cat file.compressed | perl -e 'use Compress::Raw::Zlib;my $d=new Compress::Raw::Zlib::Inflate();my $o;undef $/;$d->inflate(<>,$o);print $o;'

Nicer formatted, the Perl script looks like this:

use Compress::Raw::Zlib;
my $decompressor = new Compress::Raw::Zlib::Inflate();
my $output;
undef $/;
$decompressor->inflate(<>, $output);
print $output;

Optimized version from Marco d’Itri (see comments):

cat file.compressed | perl -MCompress::Zlib -E 'undef $/;print uncompress(<>)'
Answered By: Mecki

During development of eIDAS related code, i’ve came up with bash script, that decodes SSO (SingleSignOn) SAMLRequest param, which is usually encoded by base64 and raw-deflate (php gzdeflate)

# file

urldecode() { : "${*//+/ }"; echo -e "${_//%/\x}"; }

if [[ $contents == *"SAMLRequest" ]]; then
  # extract param SAMLRequest from URL, strip all following params
  contents=$(cat ${1} | awk -F 'SAMLRequest=' '{print $2}' | awk -F '&' '{print $1}')
  # work with raw base64 encoded string
  contents=$(cat ${1})

# add gzip raw-deflate header bytes and gunzip (`gzip -dc` can be replaced by `gunzip`)
printf "x1fx8bx08x00x00x00x00x00x00x00" | cat - <(echo `urldecode $contents` | base64 -d) | gzip -dc

You can use it like

> /path/to/file_with_sso_url
# or
> echo "y00tLk5MT1VISSxJBAA%3D" |

Script is published also as gist here: so i may not maintain this answer but I will maintain the source gist

Answered By: Marek Sebera

The simple inflate program pufftest.c found in contrib/puff of zlib packet by Mark Adler himself can handle raw zlib data whithout header bytes and Adler32 checksum. Compile with cc -o pufftest puff.c pufftest.c and to inflate: pufftest < raw.zlib > decompressed. Note, it can’t deflate.

Answered By: Annie Y

I have an addition to @Alex Stragies conversion for those who need a proper header and footer (an actual conversion from zlib to gzip).

It would probably be easier to use one of the above methods, however if the reader has a case like mine which requires conversion of zlib to gzip without decompression and recompression, this is the way to do it.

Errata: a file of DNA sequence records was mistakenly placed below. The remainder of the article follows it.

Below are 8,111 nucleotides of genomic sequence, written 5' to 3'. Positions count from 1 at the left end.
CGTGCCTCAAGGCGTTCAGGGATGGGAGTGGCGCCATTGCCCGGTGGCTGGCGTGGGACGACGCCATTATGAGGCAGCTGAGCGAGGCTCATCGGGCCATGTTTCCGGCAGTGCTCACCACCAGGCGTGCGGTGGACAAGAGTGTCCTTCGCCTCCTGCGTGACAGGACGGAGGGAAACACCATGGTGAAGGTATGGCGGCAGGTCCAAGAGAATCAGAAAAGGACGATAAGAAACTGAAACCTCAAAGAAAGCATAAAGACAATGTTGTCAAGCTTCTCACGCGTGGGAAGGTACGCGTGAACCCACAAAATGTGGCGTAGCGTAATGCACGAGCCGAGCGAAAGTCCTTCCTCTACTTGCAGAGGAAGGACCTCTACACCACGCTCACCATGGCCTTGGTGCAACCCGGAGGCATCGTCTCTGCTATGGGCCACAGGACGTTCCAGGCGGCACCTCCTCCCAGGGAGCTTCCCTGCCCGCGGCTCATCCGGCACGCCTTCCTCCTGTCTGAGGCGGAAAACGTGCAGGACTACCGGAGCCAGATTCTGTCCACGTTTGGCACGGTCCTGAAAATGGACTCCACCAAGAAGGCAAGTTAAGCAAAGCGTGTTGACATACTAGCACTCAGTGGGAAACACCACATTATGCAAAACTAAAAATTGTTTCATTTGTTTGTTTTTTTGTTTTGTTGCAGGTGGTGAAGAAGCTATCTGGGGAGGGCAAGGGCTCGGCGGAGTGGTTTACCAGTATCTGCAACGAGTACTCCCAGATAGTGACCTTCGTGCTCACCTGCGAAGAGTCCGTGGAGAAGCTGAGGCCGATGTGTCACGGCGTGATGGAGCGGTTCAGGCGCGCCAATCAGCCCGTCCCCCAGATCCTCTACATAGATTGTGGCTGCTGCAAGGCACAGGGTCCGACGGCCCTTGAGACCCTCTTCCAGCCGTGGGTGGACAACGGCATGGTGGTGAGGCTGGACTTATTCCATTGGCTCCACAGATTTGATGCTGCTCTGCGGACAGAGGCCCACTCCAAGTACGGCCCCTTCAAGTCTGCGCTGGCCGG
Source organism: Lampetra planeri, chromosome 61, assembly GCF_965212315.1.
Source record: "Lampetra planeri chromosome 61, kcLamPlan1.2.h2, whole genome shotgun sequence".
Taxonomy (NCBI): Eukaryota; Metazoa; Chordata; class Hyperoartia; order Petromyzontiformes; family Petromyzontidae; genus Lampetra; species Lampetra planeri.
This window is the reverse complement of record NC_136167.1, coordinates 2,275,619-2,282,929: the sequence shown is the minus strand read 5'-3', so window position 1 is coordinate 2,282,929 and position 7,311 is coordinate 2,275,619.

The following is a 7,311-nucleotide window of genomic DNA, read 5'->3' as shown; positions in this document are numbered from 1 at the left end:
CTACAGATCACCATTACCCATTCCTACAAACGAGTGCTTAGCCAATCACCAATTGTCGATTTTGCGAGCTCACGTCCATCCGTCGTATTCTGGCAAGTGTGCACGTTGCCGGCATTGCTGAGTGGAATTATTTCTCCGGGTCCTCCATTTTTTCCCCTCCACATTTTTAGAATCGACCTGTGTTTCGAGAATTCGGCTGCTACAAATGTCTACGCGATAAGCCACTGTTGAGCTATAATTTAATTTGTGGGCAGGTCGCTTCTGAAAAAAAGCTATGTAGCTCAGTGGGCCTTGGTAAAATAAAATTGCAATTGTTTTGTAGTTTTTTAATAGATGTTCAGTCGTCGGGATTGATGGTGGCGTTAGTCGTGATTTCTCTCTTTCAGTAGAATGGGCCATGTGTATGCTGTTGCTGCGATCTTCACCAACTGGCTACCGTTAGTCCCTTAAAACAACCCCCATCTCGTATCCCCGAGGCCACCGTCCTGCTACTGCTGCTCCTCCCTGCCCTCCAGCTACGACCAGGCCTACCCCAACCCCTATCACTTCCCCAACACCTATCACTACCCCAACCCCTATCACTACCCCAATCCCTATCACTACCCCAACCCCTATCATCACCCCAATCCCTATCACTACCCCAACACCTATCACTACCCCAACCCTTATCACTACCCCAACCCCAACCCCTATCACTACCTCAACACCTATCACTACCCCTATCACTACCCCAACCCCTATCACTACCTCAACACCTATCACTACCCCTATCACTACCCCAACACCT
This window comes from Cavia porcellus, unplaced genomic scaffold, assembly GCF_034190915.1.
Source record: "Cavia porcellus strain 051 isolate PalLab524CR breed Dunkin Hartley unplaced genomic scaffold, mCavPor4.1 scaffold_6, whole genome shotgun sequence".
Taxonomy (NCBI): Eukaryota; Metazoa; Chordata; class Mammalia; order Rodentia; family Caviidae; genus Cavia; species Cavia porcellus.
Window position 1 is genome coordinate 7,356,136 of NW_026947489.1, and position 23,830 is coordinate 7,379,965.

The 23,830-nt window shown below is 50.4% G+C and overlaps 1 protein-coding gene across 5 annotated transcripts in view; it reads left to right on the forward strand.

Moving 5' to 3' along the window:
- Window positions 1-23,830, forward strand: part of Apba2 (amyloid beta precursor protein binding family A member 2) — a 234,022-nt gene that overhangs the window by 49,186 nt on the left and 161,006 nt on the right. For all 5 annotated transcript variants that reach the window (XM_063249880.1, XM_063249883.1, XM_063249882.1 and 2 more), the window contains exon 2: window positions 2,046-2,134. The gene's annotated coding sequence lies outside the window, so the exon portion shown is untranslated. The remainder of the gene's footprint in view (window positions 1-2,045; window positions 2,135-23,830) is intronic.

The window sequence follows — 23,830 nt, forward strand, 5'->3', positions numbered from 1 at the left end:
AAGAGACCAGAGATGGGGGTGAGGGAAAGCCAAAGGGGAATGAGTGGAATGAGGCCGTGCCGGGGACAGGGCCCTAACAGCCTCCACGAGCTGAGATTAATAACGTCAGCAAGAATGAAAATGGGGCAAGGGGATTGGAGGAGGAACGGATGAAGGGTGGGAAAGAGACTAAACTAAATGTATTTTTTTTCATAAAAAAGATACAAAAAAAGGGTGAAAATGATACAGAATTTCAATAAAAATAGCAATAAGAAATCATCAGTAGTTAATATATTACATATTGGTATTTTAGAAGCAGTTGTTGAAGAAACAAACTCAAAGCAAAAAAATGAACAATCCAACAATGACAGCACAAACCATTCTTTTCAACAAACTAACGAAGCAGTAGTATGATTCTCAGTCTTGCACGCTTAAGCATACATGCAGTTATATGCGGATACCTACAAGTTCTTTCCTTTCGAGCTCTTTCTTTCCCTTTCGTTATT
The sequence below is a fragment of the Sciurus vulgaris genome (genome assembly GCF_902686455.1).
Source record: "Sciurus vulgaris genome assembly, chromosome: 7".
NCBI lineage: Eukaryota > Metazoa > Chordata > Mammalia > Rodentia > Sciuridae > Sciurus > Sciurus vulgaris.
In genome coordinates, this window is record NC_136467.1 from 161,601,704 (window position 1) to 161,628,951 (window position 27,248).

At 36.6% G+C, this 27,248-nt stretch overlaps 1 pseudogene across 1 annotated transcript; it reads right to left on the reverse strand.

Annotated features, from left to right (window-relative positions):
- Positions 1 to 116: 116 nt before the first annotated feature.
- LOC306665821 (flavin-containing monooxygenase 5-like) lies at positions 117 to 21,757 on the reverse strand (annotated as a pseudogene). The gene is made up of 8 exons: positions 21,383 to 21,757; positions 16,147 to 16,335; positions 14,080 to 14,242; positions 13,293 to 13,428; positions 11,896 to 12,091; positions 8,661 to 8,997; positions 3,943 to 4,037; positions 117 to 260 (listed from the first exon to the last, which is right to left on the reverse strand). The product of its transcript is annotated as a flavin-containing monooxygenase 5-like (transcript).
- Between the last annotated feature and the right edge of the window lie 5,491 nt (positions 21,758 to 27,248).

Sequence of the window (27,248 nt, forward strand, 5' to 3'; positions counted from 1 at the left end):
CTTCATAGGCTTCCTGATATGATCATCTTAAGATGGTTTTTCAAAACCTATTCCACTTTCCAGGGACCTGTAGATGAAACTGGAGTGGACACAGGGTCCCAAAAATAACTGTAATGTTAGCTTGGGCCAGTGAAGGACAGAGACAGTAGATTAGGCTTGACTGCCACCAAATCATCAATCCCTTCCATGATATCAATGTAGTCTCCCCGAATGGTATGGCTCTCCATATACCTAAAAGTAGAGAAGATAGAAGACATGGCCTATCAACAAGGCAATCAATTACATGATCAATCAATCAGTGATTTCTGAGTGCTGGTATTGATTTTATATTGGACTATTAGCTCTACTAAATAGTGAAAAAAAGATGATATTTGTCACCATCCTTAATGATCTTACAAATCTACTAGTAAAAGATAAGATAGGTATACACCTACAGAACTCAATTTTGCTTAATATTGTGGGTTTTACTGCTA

According to RFC1950/1952, A zlib file can only have a single stream or member. This is different from gzip in that:

A gzip file consists of a series of "members" (compressed data
sets). … The members simply appear one after another in the file,
with no additional information before, between, or after them.

This means that while a single zlib file can always be converted to a single gzip file, the converse is not strictly true. Something to keep in mind.

zlib has both a header (2 bytes) and a footer (4 bytes) which must be removed from the data so that the gzip header and footer can be appended. One way of doing that is as follows:

# Remove zlib 4 byte footer
trunc_size=$(ls -l infile.z | awk '{print $5 - 4}')
truncate -s $trunc_size infile.z

# Remove zlib 2 byte header
dd bs=1M iflag=skip_bytes skip=2 if=infile.z of=tmp1.z

Now we have just raw data and may append the gzip header (from @Alex Stragies)

printf "x1fx8bx08x00x00x00x00x00x00x00" | cat - tmp1.z > tmp2.z

The gzip footer is 8 bytes long. It consists the CRC32 of the uncompressed file, plus the size of the file uncompressed mod 2^32, both in big endian format. If you don’t know these but have means of getting an uncompressed file:

generate_crcbig() {
    crc=$(crc32 $uncompressedfile)
    crcbig=$(echo "x${crc:6:2}x${crc:4:2}x${crc:2:2}x${crc:0:2}")

generate_lbig () {
    leng=$(ls -l $uncompressedfile | awk '{print $5}')
    lmod=$(expr $leng % 4294967296) # mod 2^32
    lhex=$(printf "%xn" $lmod)
    lbig=$(echo "x${lhex:6:2}x${lhex:4:2}x${lhex:2:2}x${lhex:0:2}")

And then the footer may be appended as such:

printf $crcbig$lbig | cat tmp3.z - > outfile.gz

Now you have a file which is in the gzip format! It can be verified with gzip -t outfile.gz and uncompressed with any application complying with gzip specifications.

Answered By: Tyler Keeling

I get it that author doesn’t want to use Python but I believe that Python3 1-liner is natural choice for most Linux users, so let it be here:

python3 -c 'import sys,zlib; sys.stdout.write(zlib.decompress(' < $COMPRESSED_FILE_PATH

Answered By: Eugene Shatsky